With so many places to see in the world and both time and money limited, it’s hard to justify returning to a place you didn’t much care for the first time around; for most travelers, if they sour on a destination early on, it’s unlikely they’ll ever go back. But every so often life throws a curve ball and we get the chance to do things over and give a place a second shot, only for us to find that a place that didn’t capture our hearts at first sight may improve on follow-up.
Our relationship with Kuala Lumpur, the capital of Malaysia, is a perfect example of this. The first time we visited Kuala Lumpur, it was just for a quick three days before flying off to Borneo. We arrived excited and enthusiastic, and left anything but. I wouldn’t go so far to say we hated the city, but we certainly didn’t like it very much.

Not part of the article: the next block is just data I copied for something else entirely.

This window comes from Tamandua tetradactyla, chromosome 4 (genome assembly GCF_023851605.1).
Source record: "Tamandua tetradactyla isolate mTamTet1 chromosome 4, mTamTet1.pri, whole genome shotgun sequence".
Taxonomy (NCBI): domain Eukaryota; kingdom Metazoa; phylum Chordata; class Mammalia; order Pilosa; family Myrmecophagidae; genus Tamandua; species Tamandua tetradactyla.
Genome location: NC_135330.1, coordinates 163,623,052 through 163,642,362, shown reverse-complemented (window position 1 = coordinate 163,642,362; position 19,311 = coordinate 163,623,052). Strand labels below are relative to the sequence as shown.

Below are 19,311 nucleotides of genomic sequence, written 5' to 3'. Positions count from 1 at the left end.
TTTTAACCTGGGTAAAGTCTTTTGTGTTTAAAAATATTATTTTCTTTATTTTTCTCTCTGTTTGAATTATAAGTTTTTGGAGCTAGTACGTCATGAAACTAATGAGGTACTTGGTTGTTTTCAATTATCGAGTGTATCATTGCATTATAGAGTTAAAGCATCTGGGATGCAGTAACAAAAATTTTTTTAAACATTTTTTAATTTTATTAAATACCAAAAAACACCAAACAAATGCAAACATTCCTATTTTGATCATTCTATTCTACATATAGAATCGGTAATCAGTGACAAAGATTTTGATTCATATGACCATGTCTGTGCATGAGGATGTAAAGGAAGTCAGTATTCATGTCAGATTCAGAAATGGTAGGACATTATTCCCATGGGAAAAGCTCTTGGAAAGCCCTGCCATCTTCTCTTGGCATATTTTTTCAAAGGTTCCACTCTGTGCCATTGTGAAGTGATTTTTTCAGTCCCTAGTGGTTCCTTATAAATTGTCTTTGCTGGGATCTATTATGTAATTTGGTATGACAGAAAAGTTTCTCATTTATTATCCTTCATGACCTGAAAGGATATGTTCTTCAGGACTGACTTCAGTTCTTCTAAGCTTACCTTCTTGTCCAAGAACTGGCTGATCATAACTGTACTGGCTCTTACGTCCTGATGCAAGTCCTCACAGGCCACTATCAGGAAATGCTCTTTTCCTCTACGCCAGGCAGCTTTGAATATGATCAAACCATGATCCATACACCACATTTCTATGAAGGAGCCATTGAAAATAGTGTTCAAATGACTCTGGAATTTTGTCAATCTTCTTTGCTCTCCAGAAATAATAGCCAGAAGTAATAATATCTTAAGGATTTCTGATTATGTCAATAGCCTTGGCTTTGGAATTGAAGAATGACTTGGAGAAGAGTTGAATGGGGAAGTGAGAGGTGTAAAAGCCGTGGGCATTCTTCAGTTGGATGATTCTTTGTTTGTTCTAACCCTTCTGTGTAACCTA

Maybe it was because our hotel had been located somewhere that looked perfect on paper, but proved somewhat inconvenient in reality, far enough from anything we might want to see (not that we really had any idea of what we wanted to see) that getting to places was a bit of a hassle. Certainly the fact that we had foolishly booked a fan room on our first evening in a room without windows that was akin to being roasted alive in a slow cooker didn’t help, and wandering the equally blazing streets didn’t make things any better. The city was so big, so sprawling, so dusty, so noisy, so jarring, we just couldn’t get a handle on it and constantly felt underwhelmed, cranky and off-kilter. We like being in big cities, but we also like being able to explore on foot; in Kuala Lumpur we were constantly feeling like we were risking life & limb every time we walked anywhere, so relentless was the traffic and the fact that motorcycles thought absolutely nothing about jumping the curb and barreling down the sidewalks. Despite months in Asia and having traveled in China and the Philippines, I still assume that capital cities are going to be gleaming and grand, but Kuala Lumpur, every inch of it seemingly in a contradictory state of decay and new construction, felt tatty and a little bit bleak.